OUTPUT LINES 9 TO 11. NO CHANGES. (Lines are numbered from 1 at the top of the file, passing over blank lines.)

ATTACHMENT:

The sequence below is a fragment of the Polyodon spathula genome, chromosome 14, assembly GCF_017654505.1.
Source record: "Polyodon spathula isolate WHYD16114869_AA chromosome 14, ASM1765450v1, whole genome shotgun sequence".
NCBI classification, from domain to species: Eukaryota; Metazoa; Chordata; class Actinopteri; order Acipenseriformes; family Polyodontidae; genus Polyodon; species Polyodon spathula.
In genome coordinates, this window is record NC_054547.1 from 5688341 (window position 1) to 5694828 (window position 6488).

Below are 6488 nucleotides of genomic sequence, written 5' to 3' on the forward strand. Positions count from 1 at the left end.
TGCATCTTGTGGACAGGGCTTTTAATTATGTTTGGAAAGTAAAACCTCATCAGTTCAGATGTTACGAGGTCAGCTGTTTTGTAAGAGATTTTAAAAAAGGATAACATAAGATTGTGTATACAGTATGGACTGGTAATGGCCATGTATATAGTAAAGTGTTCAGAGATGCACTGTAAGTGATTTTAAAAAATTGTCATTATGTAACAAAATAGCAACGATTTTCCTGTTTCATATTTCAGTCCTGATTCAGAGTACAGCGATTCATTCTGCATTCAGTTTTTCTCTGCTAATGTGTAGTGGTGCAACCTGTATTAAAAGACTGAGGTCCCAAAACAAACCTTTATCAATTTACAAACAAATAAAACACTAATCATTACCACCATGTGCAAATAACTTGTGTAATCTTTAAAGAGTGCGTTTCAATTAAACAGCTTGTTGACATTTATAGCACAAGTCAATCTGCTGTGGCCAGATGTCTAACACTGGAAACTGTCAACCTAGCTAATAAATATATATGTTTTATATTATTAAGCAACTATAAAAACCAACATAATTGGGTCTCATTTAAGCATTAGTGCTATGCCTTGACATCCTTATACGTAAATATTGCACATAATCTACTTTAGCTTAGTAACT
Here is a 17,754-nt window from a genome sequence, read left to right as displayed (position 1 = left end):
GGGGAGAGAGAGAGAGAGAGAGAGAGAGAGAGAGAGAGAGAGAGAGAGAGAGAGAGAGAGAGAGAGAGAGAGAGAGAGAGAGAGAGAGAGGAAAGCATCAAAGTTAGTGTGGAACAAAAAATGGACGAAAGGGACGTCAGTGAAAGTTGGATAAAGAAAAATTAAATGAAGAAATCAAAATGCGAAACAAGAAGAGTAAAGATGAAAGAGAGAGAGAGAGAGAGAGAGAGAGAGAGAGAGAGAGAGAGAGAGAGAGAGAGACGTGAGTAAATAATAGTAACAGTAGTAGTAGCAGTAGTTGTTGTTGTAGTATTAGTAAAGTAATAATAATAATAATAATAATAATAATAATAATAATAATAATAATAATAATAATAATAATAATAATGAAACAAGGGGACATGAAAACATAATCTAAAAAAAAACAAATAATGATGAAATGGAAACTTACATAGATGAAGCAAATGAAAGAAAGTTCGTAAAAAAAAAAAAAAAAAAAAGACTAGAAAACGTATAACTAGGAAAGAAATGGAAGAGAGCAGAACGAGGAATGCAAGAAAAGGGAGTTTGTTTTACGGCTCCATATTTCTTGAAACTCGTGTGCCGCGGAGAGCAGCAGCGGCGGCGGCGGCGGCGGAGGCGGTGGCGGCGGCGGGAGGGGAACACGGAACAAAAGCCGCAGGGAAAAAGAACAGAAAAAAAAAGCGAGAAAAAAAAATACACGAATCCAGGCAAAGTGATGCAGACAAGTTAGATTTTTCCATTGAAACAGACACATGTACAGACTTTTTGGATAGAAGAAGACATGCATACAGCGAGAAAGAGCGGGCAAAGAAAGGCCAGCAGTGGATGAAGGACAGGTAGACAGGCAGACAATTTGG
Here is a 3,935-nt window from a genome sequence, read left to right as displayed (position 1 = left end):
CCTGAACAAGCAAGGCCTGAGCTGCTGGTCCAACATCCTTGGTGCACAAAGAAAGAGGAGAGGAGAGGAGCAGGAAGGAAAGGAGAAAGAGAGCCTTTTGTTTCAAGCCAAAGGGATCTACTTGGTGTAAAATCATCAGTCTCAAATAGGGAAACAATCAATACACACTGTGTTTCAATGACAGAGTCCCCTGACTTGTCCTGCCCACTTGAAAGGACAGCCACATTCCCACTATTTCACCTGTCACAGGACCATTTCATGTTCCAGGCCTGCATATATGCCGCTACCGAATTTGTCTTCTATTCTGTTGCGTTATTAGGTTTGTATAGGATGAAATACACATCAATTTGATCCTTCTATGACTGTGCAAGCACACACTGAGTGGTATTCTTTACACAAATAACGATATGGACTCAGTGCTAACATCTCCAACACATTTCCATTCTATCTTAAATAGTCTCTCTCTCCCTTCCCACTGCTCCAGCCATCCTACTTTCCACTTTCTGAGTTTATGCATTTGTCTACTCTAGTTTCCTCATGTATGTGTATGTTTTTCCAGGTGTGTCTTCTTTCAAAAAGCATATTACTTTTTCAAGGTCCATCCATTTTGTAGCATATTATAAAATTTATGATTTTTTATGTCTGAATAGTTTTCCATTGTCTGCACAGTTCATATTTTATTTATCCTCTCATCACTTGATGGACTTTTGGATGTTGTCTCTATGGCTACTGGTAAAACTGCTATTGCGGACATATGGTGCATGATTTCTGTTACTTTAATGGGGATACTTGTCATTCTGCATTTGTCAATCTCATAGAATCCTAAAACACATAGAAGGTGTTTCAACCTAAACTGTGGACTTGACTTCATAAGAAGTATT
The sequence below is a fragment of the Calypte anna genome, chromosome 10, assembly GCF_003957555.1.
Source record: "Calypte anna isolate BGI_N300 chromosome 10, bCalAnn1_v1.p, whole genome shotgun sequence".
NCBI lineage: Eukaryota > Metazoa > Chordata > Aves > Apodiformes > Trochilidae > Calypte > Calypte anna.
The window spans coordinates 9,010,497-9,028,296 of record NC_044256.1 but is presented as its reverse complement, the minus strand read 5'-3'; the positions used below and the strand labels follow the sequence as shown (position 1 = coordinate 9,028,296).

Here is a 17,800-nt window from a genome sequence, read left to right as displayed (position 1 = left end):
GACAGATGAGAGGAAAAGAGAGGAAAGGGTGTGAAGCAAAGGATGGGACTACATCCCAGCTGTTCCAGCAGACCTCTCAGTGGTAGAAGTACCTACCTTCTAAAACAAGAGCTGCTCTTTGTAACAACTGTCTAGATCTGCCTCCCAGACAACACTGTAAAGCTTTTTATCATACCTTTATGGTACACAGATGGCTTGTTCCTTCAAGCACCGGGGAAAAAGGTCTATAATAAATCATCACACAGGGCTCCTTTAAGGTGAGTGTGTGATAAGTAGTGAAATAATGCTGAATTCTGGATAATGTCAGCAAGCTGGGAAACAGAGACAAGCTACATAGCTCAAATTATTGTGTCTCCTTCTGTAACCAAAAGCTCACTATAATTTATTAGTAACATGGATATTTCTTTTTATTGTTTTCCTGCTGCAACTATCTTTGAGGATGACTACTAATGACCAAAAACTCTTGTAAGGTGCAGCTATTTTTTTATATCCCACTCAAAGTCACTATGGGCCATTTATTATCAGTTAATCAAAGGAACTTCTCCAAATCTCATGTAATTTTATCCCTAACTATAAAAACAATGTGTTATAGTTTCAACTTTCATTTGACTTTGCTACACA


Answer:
Here is a 3,935-nt window from a genome sequence, read left to right as displayed (position 1 = left end):
CCTGAACAAGCAAGGCCTGAGCTGCTGGTCCAACATCCTTGGTGCACAAAGAAAGAGGAGAGGAGAGGAGCAGGAAGGAAAGGAGAAAGAGAGCCTTTTGTTTCAAGCCAAAGGGATCTACTTGGTGTAAAATCATCAGTCTCAAATAGGGAAACAATCAATACACACTGTGTTTCAATGACAGAGTCCCCTGACTTGTCCTGCCCACTTGAAAGGACAGCCACATTCCCACTATTTCACCTGTCACAGGACCATTTCATGTTCCAGGCCTGCATATATGCCGCTACCGAATTTGTCTTCTATTCTGTTGCGTTATTAGGTTTGTATAGGATGAAATACACATCAATTTGATCCTTCTATGACTGTGCAAGCACACACTGAGTGGTATTCTTTACACAAATAACGATATGGACTCAGTGCTAACATCTCCAACACATTTCCATTCTATCTTAAATAGTCTCTCTCTCCCTTCCCACTGCTCCAGCCATCCTACTTTCCACTTTCTGAGTTTATGCATTTGTCTACTCTAGTTTCCTCATGTATGTGTATGTTTTTCCAGGTGTGTCTTCTTTCAAAAAGCATATTACTTTTTCAAGGTCCATCCATTTTGTAGCATATTATAAAATTTATGATTTTTTATGTCTGAATAGTTTTCCATTGTCTGCACAGTTCATATTTTATTTATCCTCTCATCACTTGATGGACTTTTGGATGTTGTCTCTATGGCTACTGGTAAAACTGCTATTGCGGACATATGGTGCATGATTTCTGTTACTTTAATGGGGATACTTGTCATTCTGCATTTGTCAATCTCATAGAATCCTAAAACACATAGAAGGTGTTTCAACCTAAACTGTGGACTTGACTTCATAAGAAGTATT
The sequence below is a fragment of the Calypte anna genome, chromosome 10, assembly GCF_003957555.1.